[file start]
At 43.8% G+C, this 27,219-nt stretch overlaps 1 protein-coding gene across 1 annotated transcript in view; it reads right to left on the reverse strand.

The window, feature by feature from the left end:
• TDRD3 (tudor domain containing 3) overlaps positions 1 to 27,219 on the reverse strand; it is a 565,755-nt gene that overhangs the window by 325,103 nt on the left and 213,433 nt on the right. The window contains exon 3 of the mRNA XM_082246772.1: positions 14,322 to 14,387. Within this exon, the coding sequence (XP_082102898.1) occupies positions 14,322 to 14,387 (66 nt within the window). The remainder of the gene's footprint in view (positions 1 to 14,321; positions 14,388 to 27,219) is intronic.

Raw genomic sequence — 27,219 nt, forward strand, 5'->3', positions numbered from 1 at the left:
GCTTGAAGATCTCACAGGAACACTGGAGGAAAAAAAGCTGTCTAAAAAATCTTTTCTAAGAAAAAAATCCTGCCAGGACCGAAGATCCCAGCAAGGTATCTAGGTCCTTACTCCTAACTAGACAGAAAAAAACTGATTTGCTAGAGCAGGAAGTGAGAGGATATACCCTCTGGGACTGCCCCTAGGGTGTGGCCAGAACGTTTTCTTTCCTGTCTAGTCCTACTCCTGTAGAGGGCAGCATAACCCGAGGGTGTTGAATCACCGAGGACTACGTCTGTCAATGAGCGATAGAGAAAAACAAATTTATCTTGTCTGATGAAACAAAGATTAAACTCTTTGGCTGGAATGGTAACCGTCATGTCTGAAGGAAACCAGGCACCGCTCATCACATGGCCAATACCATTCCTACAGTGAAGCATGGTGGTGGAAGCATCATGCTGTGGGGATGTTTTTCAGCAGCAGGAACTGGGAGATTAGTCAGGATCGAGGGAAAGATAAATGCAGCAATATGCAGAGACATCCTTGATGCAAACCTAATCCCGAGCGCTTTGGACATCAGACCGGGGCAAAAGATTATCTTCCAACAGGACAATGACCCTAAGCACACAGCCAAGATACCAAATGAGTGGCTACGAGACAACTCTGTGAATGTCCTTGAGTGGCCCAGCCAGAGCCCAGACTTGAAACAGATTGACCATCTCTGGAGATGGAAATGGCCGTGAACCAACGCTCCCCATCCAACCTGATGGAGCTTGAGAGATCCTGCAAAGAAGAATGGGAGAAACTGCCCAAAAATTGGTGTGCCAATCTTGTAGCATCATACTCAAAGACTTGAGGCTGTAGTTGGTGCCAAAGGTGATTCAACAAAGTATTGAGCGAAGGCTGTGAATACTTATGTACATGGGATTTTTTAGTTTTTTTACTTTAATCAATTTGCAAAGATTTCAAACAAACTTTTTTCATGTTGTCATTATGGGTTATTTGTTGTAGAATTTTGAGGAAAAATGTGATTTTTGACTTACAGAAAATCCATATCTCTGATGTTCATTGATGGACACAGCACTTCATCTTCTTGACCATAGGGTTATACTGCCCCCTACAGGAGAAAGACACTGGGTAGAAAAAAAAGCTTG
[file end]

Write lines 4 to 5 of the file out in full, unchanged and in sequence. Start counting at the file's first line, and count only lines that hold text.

Raw genomic sequence — 27,219 nt, forward strand, 5'->3', positions numbered from 1 at the left:
GCTTGAAGATCTCACAGGAACACTGGAGGAAAAAAAGCTGTCTAAAAAATCTTTTCTAAGAAAAAAATCCTGCCAGGACCGAAGATCCCAGCAAGGTATCTAGGTCCTTACTCCTAACTAGACAGAAAAAAACTGATTTGCTAGAGCAGGAAGTGAGAGGATATACCCTCTGGGACTGCCCCTAGGGTGTGGCCAGAACGTTTTCTTTCCTGTCTAGTCCTACTCCTGTAGAGGGCAGCATAACCCGAGGGTGTTGAATCACCGAGGACTACGTCTGTCAATGAGCGATAGAGAAAAACAAATTTATCTTGTCTGATGAAACAAAGATTAAACTCTTTGGCTGGAATGGTAACCGTCATGTCTGAAGGAAACCAGGCACCGCTCATCACATGGCCAATACCATTCCTACAGTGAAGCATGGTGGTGGAAGCATCATGCTGTGGGGATGTTTTTCAGCAGCAGGAACTGGGAGATTAGTCAGGATCGAGGGAAAGATAAATGCAGCAATATGCAGAGACATCCTTGATGCAAACCTAATCCCGAGCGCTTTGGACATCAGACCGGGGCAAAAGATTATCTTCCAACAGGACAATGACCCTAAGCACACAGCCAAGATACCAAATGAGTGGCTACGAGACAACTCTGTGAATGTCCTTGAGTGGCCCAGCCAGAGCCCAGACTTGAAACAGATTGACCATCTCTGGAGATGGAAATGGCCGTGAACCAACGCTCCCCATCCAACCTGATGGAGCTTGAGAGATCCTGCAAAGAAGAATGGGAGAAACTGCCCAAAAATTGGTGTGCCAATCTTGTAGCATCATACTCAAAGACTTGAGGCTGTAGTTGGTGCCAAAGGTGATTCAACAAAGTATTGAGCGAAGGCTGTGAATACTTATGTACATGGGATTTTTTAGTTTTTTTACTTTAATCAATTTGCAAAGATTTCAAACAAACTTTTTTCATGTTGTCATTATGGGTTATTTGTTGTAGAATTTTGAGGAAAAATGTGATTTTTGACTTACAGAAAATCCATATCTCTGATGTTCATTGATGGACACAGCACTTCATCTTCTTGACCATAGGGTTATACTGCCCCCTACAGGAGAAAGACACTGGGTAGAAAAAAAAGCTTG